The PROSE lens is inserted and removed with the help of a small plastic plunger, shown here. Click on the image to learn more.

This happened to me many more times than I’d like to admit on the first day. As time when on, even when we switched eyes in attempt to at least get ONE lens in, the reflex only got stronger, and my frustration grew. Anxiety arose, along with invading thoughts about giving up.

Maybe I wasn’t good enough for it, maybe I couldn’t do it. Maybe I didn’t deserve it. Hmm. Yes, that was it. Of course I didn’t deserve it, of course I wasn’t to get it, because in the past doctors have confirmed limited options for me and all the EEC symptoms That was just the way things were, the way life was. Life isn’t fair, and all I can do is accept it. A person like me, with a face like mine, maybe just in this moment in time the opportunities for me just weren’t available yet.

This toxic wave of negative self-talk was overwhelming as were the tears of frustration that accompanied it. The day was done, and progress wasn’t made. Mondays will forever be the bane of human existence.

Tuesdays are usually better, right? I got one of them in, and that was it. I felt a little better but still kind of worse, due to the “I was SO close” feeling that also hit me. I didn’t understand what was wrong, why couldn’t I just think to myself like Nike, Just Do It, and then do it?

Sadly, it wasn’t that simple.


Editor’s Note:

Bracee Dudley is a high school senior who is affected by ectrodactyly ectodermal dysplasia-clefting syndrome (EEC). She is contributing this three-part series on how she learned about PROSE lenses and her journey to obtain them and find relief for her debilitating dry eyes.

Learn more about the BostonSight®  PROSE at the Boston Foundation for Sight web page:

Stay tuned to the blog for the conclusion of Bracee’s story!



By Susan Hamm

Susan and Zach in San Francisco, CA Mother & Son 2015 Summer Trip

Susan and Zach in San Francisco, 2015

I’ve always been the type of person to volunteer for projects or causes I was passionate about and the NFED was no different. I attended my first Family Conference and came home with an overwhelming amount of information on this syndrome that I had barely learned to pronounce.

After processing what I had learned, I wanted to know more. I wanted to do more. I became a Family Liaison so that I could help families near me connect with the NFED, give them as much information as I could, and provide advice or share my experiences. I had been “that mom” who had never even heard of ectodermal dysplasias before my son was born. I wanted to help other parents that might not otherwise have help or know where to find it. By doing so, I met so many wonderful people, many who feel like family.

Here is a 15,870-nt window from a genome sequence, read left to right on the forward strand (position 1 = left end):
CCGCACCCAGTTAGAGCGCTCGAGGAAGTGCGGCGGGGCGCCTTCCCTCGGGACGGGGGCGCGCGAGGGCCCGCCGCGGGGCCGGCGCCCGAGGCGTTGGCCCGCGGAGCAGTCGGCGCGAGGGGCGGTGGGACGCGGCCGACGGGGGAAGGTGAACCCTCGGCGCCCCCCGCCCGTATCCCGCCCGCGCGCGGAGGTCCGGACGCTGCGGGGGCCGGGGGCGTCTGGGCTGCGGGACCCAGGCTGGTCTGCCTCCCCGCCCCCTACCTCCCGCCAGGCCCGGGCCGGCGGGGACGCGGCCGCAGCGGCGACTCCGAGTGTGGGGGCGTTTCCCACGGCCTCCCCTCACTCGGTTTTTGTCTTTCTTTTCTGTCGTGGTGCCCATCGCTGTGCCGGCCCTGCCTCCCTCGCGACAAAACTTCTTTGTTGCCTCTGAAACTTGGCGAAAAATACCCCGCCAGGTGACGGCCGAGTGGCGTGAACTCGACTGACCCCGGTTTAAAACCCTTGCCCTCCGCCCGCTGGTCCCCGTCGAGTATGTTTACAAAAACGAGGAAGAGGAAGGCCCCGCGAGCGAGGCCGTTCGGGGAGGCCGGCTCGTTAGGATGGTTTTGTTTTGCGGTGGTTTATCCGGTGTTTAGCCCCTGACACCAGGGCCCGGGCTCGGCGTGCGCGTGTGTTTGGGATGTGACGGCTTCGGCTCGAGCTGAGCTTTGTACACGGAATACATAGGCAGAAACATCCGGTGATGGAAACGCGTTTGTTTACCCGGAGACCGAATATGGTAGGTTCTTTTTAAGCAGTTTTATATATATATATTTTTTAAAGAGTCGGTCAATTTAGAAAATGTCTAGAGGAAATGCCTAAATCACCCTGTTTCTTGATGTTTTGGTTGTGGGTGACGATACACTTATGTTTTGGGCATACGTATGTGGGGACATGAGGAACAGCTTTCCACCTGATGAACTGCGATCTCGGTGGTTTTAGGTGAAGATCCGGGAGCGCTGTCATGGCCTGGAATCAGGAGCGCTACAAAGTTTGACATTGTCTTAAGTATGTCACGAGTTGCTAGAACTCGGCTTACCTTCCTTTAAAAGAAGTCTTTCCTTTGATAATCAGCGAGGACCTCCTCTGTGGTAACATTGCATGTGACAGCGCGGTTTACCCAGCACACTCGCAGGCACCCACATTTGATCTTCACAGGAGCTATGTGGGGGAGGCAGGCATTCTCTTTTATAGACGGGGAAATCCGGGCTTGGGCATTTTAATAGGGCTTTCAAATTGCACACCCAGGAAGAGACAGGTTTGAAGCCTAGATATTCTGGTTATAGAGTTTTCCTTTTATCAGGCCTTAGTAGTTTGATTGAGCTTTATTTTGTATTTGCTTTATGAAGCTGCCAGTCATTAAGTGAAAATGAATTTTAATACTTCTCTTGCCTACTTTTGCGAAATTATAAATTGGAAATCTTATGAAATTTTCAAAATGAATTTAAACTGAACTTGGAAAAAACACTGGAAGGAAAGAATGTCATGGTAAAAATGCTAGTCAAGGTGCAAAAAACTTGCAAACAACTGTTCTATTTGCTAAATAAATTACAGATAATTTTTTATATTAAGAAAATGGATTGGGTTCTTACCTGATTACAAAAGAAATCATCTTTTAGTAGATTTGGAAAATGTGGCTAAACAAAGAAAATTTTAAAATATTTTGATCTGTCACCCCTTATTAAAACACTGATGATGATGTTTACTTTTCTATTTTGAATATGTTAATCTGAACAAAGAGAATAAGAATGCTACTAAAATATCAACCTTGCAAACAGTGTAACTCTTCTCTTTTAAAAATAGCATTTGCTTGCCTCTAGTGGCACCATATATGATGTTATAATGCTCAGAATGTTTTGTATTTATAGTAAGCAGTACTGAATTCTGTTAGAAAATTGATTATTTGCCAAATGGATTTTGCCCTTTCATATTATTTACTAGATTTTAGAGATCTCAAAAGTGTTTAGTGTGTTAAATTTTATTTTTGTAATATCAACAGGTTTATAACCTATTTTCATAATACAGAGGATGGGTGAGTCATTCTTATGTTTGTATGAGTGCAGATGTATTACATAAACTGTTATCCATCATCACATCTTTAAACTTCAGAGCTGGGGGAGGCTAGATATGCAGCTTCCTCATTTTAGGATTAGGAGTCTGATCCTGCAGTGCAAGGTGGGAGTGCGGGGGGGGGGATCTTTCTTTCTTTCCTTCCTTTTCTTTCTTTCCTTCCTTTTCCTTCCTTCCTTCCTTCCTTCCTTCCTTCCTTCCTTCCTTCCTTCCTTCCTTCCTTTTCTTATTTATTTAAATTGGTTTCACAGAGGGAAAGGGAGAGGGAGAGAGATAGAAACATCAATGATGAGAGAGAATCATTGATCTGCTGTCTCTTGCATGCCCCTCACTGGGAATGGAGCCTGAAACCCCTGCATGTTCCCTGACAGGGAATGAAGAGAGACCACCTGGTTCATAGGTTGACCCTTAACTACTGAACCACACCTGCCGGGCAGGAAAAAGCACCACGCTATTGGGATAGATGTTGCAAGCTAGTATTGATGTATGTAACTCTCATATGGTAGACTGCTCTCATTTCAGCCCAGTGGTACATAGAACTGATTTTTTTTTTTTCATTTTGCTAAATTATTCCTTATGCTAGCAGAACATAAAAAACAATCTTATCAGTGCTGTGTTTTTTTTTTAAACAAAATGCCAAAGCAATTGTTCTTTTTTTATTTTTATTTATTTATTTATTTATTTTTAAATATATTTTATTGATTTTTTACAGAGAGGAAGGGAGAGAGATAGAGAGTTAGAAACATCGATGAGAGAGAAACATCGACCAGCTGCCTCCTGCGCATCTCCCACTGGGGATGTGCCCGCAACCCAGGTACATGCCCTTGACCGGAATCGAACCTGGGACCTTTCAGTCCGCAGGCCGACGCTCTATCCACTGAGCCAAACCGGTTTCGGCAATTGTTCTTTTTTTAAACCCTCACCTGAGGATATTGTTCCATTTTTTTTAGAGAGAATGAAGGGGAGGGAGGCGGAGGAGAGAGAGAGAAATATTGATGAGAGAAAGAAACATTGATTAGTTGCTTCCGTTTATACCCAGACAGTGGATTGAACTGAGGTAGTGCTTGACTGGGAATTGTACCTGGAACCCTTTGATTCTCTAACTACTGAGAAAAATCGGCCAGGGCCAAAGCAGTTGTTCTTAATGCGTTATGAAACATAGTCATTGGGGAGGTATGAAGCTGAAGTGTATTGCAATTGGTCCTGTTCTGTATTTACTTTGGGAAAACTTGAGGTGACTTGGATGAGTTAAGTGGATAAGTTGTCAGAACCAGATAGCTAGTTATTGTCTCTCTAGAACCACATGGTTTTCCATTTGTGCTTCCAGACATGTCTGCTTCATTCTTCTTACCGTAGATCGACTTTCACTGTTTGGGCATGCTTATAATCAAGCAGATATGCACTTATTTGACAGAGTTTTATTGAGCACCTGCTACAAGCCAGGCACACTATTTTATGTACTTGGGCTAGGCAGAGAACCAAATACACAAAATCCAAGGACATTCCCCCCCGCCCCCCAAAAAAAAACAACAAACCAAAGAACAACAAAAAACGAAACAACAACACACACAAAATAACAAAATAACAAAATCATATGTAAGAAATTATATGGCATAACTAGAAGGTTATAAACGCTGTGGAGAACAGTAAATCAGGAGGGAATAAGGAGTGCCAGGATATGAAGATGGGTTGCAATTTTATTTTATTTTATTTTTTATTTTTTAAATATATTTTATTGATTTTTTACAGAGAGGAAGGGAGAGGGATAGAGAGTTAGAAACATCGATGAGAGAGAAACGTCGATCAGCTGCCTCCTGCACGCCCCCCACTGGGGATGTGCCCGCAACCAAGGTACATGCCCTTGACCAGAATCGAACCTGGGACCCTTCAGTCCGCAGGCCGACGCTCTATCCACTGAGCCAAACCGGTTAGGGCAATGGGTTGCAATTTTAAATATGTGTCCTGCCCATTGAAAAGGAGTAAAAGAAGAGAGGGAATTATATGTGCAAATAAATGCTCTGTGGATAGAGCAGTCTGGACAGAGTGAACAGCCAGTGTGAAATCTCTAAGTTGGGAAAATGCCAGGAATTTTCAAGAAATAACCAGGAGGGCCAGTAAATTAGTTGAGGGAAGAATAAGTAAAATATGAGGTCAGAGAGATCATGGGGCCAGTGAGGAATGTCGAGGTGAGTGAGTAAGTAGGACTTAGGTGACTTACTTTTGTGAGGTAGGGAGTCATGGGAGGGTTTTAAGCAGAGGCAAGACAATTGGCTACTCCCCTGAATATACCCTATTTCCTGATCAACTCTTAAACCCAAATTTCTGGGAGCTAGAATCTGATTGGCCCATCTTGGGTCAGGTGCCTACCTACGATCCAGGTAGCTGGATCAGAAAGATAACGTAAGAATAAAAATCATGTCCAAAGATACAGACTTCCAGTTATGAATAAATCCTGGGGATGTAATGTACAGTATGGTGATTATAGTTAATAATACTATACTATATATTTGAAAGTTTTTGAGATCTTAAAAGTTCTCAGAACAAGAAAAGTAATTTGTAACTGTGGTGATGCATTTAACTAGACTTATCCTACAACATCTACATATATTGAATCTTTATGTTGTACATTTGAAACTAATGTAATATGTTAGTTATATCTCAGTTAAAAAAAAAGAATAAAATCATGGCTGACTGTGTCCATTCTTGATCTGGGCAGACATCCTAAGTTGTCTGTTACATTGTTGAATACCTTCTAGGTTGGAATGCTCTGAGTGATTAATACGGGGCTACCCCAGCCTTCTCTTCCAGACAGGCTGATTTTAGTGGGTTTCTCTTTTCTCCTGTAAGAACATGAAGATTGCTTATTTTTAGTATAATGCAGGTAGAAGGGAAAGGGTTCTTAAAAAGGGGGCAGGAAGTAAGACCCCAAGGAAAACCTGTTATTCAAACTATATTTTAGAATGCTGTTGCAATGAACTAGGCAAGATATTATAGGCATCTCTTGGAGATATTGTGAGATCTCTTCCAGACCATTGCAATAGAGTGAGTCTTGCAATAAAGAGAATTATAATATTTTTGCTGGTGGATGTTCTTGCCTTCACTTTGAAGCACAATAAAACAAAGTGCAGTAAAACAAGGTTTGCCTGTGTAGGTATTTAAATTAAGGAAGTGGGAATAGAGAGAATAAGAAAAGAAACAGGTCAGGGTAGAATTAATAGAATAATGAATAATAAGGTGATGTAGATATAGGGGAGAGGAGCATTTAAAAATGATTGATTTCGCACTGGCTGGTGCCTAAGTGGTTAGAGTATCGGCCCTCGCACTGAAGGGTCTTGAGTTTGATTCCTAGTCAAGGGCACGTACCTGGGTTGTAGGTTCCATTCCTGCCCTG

Zach has his driver's permit and is a sophmore in High School.

Zach has his driver’s permit and is a sophomore in High School.

Several years ago when Edimer’s Newborn XLHED Clinical Trial was just in its planning stages, I thought to myself, here are people who have the knowledge to possibly change the lives of people affected with ectodermal dysplasias. I realized that I didn’t have that capability but I could do things within my skill set to help this cause.

My family and I discussed how we could help make a difference. Since my son Zach and his dad, Paul, were golfers, we decided to host a golf tournament benefiting the NFED. It took some planning and enlisting help of neighbors and friends. But anything worthwhile takes work. We hosted four successful “Zach Hamm Don’t Sweat It Golf Classics” that raised close to $150,000 for the NFED. We accomplished this just by running the tournament from our kitchen table.

Baseball Journey Fundraiser

In addition to the Don’t Sweat It Golf Tournament fundraiser, “My Baseball Journey” was written by Bill Brown. Zach was his inspiration and all proceeds were donated to the NFED.